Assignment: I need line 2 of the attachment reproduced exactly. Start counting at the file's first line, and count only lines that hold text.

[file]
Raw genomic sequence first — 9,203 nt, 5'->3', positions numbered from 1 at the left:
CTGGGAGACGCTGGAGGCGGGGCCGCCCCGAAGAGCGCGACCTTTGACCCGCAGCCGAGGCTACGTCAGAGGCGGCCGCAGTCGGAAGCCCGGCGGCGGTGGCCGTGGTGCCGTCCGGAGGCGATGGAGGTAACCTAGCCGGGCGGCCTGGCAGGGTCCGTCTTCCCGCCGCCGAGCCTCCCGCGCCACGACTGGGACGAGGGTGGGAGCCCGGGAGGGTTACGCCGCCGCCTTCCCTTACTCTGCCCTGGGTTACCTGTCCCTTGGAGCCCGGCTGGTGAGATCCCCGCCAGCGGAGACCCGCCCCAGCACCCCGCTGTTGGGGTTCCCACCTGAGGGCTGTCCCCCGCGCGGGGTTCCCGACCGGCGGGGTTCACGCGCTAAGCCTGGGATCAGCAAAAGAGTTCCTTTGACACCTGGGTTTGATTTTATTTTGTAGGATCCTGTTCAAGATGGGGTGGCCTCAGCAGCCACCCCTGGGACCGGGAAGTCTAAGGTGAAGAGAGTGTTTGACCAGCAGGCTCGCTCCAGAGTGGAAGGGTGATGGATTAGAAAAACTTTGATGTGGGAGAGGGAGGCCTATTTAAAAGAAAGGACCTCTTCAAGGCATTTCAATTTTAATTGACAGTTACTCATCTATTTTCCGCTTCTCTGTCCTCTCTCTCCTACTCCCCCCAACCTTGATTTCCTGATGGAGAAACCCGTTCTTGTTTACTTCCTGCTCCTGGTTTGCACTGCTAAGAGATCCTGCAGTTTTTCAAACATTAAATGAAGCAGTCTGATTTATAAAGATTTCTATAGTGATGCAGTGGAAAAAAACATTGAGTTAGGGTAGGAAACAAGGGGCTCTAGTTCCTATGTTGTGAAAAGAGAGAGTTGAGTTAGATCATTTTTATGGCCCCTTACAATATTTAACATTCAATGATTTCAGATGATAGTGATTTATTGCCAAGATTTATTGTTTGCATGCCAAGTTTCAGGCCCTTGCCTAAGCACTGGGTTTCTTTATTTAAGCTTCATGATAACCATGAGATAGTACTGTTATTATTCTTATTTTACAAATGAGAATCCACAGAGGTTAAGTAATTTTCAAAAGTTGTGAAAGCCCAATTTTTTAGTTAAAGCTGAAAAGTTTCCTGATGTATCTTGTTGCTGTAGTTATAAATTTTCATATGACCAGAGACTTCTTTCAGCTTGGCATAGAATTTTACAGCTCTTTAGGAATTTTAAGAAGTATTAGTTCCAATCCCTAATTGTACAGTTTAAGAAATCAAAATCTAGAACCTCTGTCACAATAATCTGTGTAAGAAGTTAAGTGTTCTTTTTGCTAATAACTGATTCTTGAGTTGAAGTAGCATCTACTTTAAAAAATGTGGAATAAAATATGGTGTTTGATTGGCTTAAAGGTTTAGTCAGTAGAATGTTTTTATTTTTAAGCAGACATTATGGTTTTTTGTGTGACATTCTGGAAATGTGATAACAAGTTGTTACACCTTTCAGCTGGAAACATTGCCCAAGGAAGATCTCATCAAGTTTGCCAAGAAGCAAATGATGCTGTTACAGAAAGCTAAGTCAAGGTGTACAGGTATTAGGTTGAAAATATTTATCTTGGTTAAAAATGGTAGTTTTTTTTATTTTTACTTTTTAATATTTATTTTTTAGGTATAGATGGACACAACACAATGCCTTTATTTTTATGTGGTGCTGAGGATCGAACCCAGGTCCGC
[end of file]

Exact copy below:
CTGGGAGACGCTGGAGGCGGGGCCGCCCCGAAGAGCGCGACCTTTGACCCGCAGCCGAGGCTACGTCAGAGGCGGCCGCAGTCGGAAGCCCGGCGGCGGTGGCCGTGGTGCCGTCCGGAGGCGATGGAGGTAACCTAGCCGGGCGGCCTGGCAGGGTCCGTCTTCCCGCCGCCGAGCCTCCCGCGCCACGACTGGGACGAGGGTGGGAGCCCGGGAGGGTTACGCCGCCGCCTTCCCTTACTCTGCCCTGGGTTACCTGTCCCTTGGAGCCCGGCTGGTGAGATCCCCGCCAGCGGAGACCCGCCCCAGCACCCCGCTGTTGGGGTTCCCACCTGAGGGCTGTCCCCCGCGCGGGGTTCCCGACCGGCGGGGTTCACGCGCTAAGCCTGGGATCAGCAAAAGAGTTCCTTTGACACCTGGGTTTGATTTTATTTTGTAGGATCCTGTTCAAGATGGGGTGGCCTCAGCAGCCACCCCTGGGACCGGGAAGTCTAAGGTGAAGAGAGTGTTTGACCAGCAGGCTCGCTCCAGAGTGGAAGGGTGATGGATTAGAAAAACTTTGATGTGGGAGAGGGAGGCCTATTTAAAAGAAAGGACCTCTTCAAGGCATTTCAATTTTAATTGACAGTTACTCATCTATTTTCCGCTTCTCTGTCCTCTCTCTCCTACTCCCCCCAACCTTGATTTCCTGATGGAGAAACCCGTTCTTGTTTACTTCCTGCTCCTGGTTTGCACTGCTAAGAGATCCTGCAGTTTTTCAAACATTAAATGAAGCAGTCTGATTTATAAAGATTTCTATAGTGATGCAGTGGAAAAAAACATTGAGTTAGGGTAGGAAACAAGGGGCTCTAGTTCCTATGTTGTGAAAAGAGAGAGTTGAGTTAGATCATTTTTATGGCCCCTTACAATATTTAACATTCAATGATTTCAGATGATAGTGATTTATTGCCAAGATTTATTGTTTGCATGCCAAGTTTCAGGCCCTTGCCTAAGCACTGGGTTTCTTTATTTAAGCTTCATGATAACCATGAGATAGTACTGTTATTATTCTTATTTTACAAATGAGAATCCACAGAGGTTAAGTAATTTTCAAAAGTTGTGAAAGCCCAATTTTTTAGTTAAAGCTGAAAAGTTTCCTGATGTATCTTGTTGCTGTAGTTATAAATTTTCATATGACCAGAGACTTCTTTCAGCTTGGCATAGAATTTTACAGCTCTTTAGGAATTTTAAGAAGTATTAGTTCCAATCCCTAATTGTACAGTTTAAGAAATCAAAATCTAGAACCTCTGTCACAATAATCTGTGTAAGAAGTTAAGTGTTCTTTTTGCTAATAACTGATTCTTGAGTTGAAGTAGCATCTACTTTAAAAAATGTGGAATAAAATATGGTGTTTGATTGGCTTAAAGGTTTAGTCAGTAGAATGTTTTTATTTTTAAGCAGACATTATGGTTTTTTGTGTGACATTCTGGAAATGTGATAACAAGTTGTTACACCTTTCAGCTGGAAACATTGCCCAAGGAAGATCTCATCAAGTTTGCCAAGAAGCAAATGATGCTGTTACAGAAAGCTAAGTCAAGGTGTACAGGTATTAGGTTGAAAATATTTATCTTGGTTAAAAATGGTAGTTTTTTTTATTTTTACTTTTTAATATTTATTTTTTAGGTATAGATGGACACAACACAATGCCTTTATTTTTATGTGGTGCTGAGGATCGAACCCAGGTCCGC